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GIRLS, “Females Only/Truth or Dare” Episodes Recap

Girls has always been such a divisive show, which is the main reason it’s been so great. Even after nearly two dozen episodes, you never really know what kind of show its going to be on any given week, and the unpredictability of it has elicited nearly every imaginable response. Sometimes the experimentation falls a little flat — the show was never as confident in the dark times of Season 2 as it was in Season 1 — but to follow a show that’s willing to take such bold chances is always fun.

If the start of Season 3 is any indication, we’re in for a nice mix of the goofy, insecure hijinks of the first 10 episode and the deeply troubled emotional issues of last season, and the scene is set perfectly in the first five minutes of “Females Only,” where we first have a seemingly healthy Hannah (taking her pills) happy and back with Adam right before the two run into Adam’s ex-girlfriend Natalia, who proceeds to not only rip Adam a new one but lets Hannah hear it too. The verbal evisceration is a quick and not-at-all subtle reminder that these are still terribly broken people not so easily fixed within a television offseason.

While Hannah and Adam have their share of issues that need to be addressed, the majority of these two episodes deals with Jessa, filling in the blanks on what happened to her after she abandoned Hannah at her father’s house last season. She’s at a rehab facility against her wishes (her grandmother is paying for it and bribed her with rent money and other things), and because of it she uses her selfishness to bring down the group morale by mocking people’s stories and denouncing her own issues as merely a fact of life. She doesn’t have the capacity to feel for anyone but herself, so when she apologizes to Laura (played by Orange is the New Black favorite Tasha Jefferson) for provoking her during group therapy, it’s really difficult to believe her level of sincerity, especially later when she admits that going down on her was “basically charity.”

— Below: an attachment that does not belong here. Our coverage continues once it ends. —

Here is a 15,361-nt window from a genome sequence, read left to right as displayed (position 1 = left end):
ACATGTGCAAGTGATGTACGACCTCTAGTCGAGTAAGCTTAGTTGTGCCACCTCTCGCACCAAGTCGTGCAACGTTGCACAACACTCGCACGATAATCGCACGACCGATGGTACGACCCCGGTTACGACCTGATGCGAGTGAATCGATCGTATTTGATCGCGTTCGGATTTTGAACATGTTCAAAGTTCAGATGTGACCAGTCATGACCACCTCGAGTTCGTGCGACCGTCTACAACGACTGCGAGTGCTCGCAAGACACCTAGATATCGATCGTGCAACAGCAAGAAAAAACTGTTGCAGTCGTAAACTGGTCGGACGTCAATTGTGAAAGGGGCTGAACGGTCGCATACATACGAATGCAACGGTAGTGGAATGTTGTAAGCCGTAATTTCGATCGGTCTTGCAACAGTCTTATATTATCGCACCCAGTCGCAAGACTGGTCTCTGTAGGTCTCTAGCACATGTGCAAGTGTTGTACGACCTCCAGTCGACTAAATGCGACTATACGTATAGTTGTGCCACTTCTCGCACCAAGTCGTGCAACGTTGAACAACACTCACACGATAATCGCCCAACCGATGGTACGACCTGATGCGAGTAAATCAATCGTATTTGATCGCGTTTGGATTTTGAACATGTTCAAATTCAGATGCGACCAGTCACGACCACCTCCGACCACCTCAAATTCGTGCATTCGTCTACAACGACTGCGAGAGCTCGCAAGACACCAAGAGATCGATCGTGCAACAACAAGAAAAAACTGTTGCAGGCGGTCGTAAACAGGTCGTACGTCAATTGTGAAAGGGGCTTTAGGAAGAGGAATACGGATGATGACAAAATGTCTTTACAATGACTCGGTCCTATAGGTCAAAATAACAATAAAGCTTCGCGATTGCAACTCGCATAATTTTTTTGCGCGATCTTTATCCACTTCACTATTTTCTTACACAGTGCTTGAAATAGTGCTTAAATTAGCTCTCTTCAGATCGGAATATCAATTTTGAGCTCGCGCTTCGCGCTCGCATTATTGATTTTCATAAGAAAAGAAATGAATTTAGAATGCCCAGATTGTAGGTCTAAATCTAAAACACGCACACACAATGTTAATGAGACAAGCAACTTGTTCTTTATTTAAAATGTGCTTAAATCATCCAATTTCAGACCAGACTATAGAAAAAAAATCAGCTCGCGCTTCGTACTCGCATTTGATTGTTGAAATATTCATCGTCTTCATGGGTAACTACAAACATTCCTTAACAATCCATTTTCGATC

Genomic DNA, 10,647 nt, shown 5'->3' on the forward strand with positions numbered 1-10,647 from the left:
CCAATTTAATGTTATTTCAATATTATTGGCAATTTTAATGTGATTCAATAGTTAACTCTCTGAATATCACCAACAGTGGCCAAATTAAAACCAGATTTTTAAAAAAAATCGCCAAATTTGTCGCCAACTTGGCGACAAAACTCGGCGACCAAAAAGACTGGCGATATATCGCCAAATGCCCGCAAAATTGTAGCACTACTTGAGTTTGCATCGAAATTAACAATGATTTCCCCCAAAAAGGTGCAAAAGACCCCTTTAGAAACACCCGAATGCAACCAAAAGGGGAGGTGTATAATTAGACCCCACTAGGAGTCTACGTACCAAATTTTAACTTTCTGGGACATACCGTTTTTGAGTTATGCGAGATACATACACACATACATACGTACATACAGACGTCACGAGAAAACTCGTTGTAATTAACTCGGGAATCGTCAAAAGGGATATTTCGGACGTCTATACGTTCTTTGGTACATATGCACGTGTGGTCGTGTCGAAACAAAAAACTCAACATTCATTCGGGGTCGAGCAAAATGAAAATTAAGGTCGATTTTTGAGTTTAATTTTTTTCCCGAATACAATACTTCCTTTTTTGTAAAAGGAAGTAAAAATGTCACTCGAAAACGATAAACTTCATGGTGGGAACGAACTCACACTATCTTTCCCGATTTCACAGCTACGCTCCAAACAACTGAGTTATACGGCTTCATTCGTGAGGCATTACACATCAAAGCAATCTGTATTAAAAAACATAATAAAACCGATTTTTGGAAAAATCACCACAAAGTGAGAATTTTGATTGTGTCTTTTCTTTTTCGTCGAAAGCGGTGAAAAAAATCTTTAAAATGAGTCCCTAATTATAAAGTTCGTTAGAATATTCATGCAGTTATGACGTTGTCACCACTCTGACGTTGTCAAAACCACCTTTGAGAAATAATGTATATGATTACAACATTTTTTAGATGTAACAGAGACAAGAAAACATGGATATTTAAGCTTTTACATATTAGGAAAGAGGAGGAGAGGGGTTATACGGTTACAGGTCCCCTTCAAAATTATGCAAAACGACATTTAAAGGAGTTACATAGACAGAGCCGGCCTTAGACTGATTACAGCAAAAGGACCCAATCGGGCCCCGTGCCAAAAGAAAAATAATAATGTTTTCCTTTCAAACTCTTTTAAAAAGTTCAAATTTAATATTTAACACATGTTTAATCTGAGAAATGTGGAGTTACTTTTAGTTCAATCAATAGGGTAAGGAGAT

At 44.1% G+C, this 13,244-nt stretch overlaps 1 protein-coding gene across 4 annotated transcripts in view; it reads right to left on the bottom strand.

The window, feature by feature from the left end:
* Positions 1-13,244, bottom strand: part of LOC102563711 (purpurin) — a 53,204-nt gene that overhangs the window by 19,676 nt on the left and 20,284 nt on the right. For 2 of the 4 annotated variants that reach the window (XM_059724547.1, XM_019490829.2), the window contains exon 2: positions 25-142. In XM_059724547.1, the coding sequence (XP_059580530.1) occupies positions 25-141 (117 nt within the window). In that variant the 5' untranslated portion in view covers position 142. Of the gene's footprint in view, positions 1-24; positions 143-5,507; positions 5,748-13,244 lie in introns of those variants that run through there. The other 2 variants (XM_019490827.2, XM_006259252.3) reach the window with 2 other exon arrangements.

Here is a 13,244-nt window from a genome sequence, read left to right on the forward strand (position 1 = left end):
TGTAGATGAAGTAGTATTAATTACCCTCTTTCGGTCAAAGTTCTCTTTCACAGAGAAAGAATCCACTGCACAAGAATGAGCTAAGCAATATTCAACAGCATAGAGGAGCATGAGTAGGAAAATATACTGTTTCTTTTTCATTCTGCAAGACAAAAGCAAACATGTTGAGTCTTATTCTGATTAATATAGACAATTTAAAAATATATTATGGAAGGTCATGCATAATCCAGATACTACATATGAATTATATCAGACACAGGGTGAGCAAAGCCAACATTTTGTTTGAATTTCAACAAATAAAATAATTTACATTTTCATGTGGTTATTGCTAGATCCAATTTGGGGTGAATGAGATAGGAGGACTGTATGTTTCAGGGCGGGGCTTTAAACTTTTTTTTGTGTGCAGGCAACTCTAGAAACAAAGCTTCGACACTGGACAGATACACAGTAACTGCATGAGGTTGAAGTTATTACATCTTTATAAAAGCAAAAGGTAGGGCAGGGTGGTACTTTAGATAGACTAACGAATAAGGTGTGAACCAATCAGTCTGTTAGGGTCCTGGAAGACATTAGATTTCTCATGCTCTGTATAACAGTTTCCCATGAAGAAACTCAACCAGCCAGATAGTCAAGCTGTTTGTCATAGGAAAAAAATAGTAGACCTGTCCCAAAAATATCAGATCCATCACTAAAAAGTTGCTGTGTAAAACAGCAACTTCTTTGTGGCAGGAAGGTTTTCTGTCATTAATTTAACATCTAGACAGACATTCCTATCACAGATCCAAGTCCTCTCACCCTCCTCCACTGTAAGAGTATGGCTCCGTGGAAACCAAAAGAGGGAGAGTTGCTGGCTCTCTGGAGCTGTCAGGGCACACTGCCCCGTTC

It’s fairly clear to me at this point that Jessa is, for intents and purposes, a high-functioning sociopath, which is an angle that I hope the show continues to explore as the season goes along. Back in Season 1, I was firmly in Jessa’s corner in thinking she was the show’s most honest and refreshing character, and having those free-wheeling, oftentimes narcissistic views on life come back to bite her and the ones closest to her is a great recipe for drama, especially considering how stubborn she is in her efforts to change. That’s not to say that Jessa is completely unredeemable at this point. She may have tricked Hannah to come and pick her up at the clinic, but it was at least out of a need to reconnect with her best friend, no matter how demented a plan it was.